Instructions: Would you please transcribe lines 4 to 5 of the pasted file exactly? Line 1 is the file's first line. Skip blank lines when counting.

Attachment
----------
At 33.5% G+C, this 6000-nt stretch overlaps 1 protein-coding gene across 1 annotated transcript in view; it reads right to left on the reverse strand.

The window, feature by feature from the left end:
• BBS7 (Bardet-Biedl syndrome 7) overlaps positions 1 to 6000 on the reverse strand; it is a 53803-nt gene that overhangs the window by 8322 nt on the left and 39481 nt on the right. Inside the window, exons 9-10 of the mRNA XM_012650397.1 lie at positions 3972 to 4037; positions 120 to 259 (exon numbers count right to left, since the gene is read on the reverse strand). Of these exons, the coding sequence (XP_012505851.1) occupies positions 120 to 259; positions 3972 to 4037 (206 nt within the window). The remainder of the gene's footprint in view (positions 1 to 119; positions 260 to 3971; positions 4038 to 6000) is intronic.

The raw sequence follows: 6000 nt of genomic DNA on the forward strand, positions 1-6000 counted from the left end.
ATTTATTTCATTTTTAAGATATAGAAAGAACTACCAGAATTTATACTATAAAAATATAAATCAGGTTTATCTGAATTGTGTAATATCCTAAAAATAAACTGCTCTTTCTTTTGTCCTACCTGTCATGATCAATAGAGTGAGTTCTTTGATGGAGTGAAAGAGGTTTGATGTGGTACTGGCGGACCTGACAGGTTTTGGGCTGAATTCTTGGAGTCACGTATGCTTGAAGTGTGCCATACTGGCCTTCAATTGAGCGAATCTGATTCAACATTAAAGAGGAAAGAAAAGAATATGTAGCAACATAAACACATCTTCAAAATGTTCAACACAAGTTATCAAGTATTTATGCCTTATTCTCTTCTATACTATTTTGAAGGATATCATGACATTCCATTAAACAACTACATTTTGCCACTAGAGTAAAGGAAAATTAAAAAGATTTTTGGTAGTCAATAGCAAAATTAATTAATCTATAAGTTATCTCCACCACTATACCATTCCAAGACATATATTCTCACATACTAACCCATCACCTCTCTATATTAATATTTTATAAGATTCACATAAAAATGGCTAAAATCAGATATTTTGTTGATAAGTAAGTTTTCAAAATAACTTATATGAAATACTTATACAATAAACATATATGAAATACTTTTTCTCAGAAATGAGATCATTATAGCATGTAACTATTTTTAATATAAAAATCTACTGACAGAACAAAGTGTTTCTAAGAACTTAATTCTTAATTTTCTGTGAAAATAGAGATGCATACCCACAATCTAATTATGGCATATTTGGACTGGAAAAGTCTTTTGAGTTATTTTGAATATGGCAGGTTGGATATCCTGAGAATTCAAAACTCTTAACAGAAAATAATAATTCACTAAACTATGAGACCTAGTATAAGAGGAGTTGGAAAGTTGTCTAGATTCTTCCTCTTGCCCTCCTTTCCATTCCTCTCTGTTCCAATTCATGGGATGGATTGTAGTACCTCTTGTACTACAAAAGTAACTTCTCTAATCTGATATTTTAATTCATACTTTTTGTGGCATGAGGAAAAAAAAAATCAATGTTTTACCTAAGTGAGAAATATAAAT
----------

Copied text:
The raw sequence follows: 6000 nt of genomic DNA on the forward strand, positions 1-6000 counted from the left end.
ATTTATTTCATTTTTAAGATATAGAAAGAACTACCAGAATTTATACTATAAAAATATAAATCAGGTTTATCTGAATTGTGTAATATCCTAAAAATAAACTGCTCTTTCTTTTGTCCTACCTGTCATGATCAATAGAGTGAGTTCTTTGATGGAGTGAAAGAGGTTTGATGTGGTACTGGCGGACCTGACAGGTTTTGGGCTGAATTCTTGGAGTCACGTATGCTTGAAGTGTGCCATACTGGCCTTCAATTGAGCGAATCTGATTCAACATTAAAGAGGAAAGAAAAGAATATGTAGCAACATAAACACATCTTCAAAATGTTCAACACAAGTTATCAAGTATTTATGCCTTATTCTCTTCTATACTATTTTGAAGGATATCATGACATTCCATTAAACAACTACATTTTGCCACTAGAGTAAAGGAAAATTAAAAAGATTTTTGGTAGTCAATAGCAAAATTAATTAATCTATAAGTTATCTCCACCACTATACCATTCCAAGACATATATTCTCACATACTAACCCATCACCTCTCTATATTAATATTTTATAAGATTCACATAAAAATGGCTAAAATCAGATATTTTGTTGATAAGTAAGTTTTCAAAATAACTTATATGAAATACTTATACAATAAACATATATGAAATACTTTTTCTCAGAAATGAGATCATTATAGCATGTAACTATTTTTAATATAAAAATCTACTGACAGAACAAAGTGTTTCTAAGAACTTAATTCTTAATTTTCTGTGAAAATAGAGATGCATACCCACAATCTAATTATGGCATATTTGGACTGGAAAAGTCTTTTGAGTTATTTTGAATATGGCAGGTTGGATATCCTGAGAATTCAAAACTCTTAACAGAAAATAATAATTCACTAAACTATGAGACCTAGTATAAGAGGAGTTGGAAAGTTGTCTAGATTCTTCCTCTTGCCCTCCTTTCCATTCCTCTCTGTTCCAATTCATGGGATGGATTGTAGTACCTCTTGTACTACAAAAGTAACTTCTCTAATCTGATATTTTAATTCATACTTTTTGTGGCATGAGGAAAAAAAAAATCAATGTTTTACCTAAGTGAGAAATATAAAT